Beginning with “West End Blues” and proceeding in chronological order from that 1928 Hot Five session to “Yellow Dog Blues” in a 1955 session with all-star lineup, Satch Blows The Blues features an arbitrary selection of songs in which Louis Armstrong sings and plays the blues. The period 1932-54 and beyond is omitted in favor of a unified format in which many of Armstrong’s finest recordings appear together. These are memorable occasions. Emotion pours from every corner, and Armstrong always seems to have fun. Both his raspy voice and clarion trumpet are featured on each track. Various instrumental partners make significant contributions; among them are Don Redman, Earl Hines, J.C. Higginbotham, Trummy Young and Barney Bigard. Lionel Hampton plays the vibraphone on a 1930 recording of “Memories of You.” Undoubtedly among Armstrong’s best bands, they’re perfect partners for the seminal jazz pioneer. The leader’s spirited enthusiasm shines through like headlights in the gloomy night. If that makes us feel like deer crossing the highway, so be it.
Track Listing: West End Blues; Basin Street Blues; St. James' Infirmary; Tight Like That; St. Louis Blues; Black and Blue; Dallas Blues; Blue, Turning Grey Over You; Memories of You; Blue Again; When Your Lover Has Gone; Lawd! You Made the Night Too Long; Hesitation Blues; The Memphis Blues (Mister Crump); Beale Street Blues; Yellow Dog Blues.
Personnel: Louis Armstrong- trumpet, vocal; Otis Johnson, Harold Scott, Homer Hobson, George Orendorff, Henry Allen- trumpet; Zilner Randolph- trumpet, arranger; Fred Robinson, J.C. Higginbotham, Luther Graven, Preston Jackson, Trummy Young- trombone; Albert Nicholas, William Thornton Blue, Barney Bigard- clarinet; George James- clarinet, soprano saxophone, alto saxophone; Lester Boone- clarinet, alto saxophone; Jimmy Strong, Charlie Jones, Albert Washington- clarinet, tenor saxophone; Don Redman- alto saxophone, vocal; Les Hite- alto saxophone, baritone saxophone, leader; Charlie Holmes, Bert Curry, Marvin Johnson, Crawford Wethington- alto saxophone; Teddy Hill- tenor saxophone; Carroll Dickerson- violin; Luis Russell, Henry Prince, Charlie Alexander- piano; Earl Hines, Gene Anderson- piano, celeste; Mancy Cara- banjo; Bill Perkins- banjo, guitar; Will Johnson, Mike McKendrick- guitar; Pops Foster, Joe Bailey, John Lindsay, Arvell Shaw- bass; Lionel Hampton- drums, vibraphone; Zutty Singleton, Paul Barbarin, Tubby Hall, Barrett Deems- drums; Velma Middleton- vocal on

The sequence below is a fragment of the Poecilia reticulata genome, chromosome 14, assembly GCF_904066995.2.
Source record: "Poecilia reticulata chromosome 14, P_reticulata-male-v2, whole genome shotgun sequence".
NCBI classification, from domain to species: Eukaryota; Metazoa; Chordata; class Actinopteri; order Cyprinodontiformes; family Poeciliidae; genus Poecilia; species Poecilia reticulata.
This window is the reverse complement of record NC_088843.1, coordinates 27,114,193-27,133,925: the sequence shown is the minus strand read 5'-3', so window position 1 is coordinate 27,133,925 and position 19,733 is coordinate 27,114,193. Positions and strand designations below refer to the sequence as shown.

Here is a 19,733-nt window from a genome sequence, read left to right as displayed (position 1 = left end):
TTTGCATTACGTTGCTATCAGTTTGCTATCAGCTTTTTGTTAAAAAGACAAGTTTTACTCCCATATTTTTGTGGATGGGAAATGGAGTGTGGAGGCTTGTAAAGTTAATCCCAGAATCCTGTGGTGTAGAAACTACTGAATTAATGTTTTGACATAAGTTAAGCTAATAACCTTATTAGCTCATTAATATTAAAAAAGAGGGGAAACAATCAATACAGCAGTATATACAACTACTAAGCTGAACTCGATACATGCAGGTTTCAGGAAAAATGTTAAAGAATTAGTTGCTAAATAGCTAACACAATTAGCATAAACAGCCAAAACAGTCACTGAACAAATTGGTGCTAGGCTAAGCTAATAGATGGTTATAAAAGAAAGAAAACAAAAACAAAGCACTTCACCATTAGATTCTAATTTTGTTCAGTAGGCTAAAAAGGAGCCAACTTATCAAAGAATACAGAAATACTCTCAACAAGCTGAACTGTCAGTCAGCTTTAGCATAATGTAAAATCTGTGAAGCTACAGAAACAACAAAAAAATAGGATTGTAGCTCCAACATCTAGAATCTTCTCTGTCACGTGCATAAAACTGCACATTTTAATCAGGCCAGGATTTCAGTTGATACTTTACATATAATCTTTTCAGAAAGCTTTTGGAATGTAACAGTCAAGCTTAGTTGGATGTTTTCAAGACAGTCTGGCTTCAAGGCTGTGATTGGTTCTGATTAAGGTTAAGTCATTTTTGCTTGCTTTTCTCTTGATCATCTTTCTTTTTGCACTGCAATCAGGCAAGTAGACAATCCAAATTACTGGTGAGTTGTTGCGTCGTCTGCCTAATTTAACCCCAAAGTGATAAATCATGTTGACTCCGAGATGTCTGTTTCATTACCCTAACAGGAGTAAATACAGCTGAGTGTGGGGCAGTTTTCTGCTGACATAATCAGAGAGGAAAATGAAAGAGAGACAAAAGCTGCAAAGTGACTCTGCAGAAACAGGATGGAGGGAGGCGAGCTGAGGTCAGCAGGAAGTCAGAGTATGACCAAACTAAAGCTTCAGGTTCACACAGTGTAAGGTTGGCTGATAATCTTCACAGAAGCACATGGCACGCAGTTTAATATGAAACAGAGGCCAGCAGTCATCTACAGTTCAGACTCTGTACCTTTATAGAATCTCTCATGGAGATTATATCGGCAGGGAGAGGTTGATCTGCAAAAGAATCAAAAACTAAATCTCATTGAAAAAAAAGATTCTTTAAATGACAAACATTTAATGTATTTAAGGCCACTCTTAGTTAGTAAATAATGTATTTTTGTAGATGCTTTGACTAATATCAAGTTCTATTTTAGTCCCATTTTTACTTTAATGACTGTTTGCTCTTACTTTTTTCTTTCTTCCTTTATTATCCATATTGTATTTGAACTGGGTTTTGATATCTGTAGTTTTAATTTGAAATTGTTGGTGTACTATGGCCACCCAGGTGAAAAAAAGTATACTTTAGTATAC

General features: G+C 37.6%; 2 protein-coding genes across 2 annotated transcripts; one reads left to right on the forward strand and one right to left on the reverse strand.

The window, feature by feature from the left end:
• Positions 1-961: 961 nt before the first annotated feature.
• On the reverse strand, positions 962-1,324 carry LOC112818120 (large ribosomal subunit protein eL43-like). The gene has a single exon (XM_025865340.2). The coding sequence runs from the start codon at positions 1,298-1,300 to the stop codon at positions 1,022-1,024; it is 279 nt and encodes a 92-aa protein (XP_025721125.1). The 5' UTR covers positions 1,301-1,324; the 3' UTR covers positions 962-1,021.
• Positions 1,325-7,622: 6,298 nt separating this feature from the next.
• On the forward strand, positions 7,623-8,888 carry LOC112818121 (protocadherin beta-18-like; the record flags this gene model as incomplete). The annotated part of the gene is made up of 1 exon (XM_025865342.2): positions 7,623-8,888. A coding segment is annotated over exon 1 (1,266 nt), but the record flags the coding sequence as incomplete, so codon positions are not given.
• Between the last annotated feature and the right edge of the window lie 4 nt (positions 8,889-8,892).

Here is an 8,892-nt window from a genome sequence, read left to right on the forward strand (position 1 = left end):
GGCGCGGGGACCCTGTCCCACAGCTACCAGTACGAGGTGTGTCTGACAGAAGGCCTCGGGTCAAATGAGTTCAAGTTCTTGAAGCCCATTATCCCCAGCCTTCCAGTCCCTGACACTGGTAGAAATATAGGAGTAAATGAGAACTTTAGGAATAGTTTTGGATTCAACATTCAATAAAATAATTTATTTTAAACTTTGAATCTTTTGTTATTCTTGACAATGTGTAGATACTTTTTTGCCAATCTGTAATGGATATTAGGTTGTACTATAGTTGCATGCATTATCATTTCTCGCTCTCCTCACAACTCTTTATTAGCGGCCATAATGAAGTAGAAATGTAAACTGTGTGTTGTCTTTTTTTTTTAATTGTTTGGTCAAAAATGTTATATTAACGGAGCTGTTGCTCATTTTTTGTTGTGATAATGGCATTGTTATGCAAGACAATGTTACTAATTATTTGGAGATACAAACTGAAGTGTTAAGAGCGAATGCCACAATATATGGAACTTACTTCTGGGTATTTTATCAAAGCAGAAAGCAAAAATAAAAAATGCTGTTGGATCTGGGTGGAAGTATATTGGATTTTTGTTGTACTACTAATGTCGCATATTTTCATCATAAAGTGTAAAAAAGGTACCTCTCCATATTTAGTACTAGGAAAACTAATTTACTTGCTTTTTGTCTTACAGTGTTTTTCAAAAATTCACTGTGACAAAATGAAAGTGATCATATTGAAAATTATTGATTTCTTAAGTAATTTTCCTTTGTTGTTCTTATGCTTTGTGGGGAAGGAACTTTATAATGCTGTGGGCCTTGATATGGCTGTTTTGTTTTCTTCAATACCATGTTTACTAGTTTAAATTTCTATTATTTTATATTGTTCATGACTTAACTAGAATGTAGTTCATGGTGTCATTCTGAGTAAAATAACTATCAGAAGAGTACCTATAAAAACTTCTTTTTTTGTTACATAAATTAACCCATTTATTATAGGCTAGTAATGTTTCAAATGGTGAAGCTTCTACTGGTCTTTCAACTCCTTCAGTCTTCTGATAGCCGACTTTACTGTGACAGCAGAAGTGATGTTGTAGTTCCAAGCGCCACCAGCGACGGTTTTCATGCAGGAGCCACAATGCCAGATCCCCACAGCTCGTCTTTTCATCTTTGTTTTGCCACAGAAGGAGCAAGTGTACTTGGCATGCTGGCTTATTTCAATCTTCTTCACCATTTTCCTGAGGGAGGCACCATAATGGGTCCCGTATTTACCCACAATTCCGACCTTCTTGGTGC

I love jazz because it swings.
I was first exposed to jazz in Houston.
I met Joe LoCascio and Bob Henschen.
The best show I ever attended was Pat Martino.
The first jazz record I bought was Time Out by the Dave Brubeck Quartet.
My advice to new listeners is to relax on 2 and 4 beats.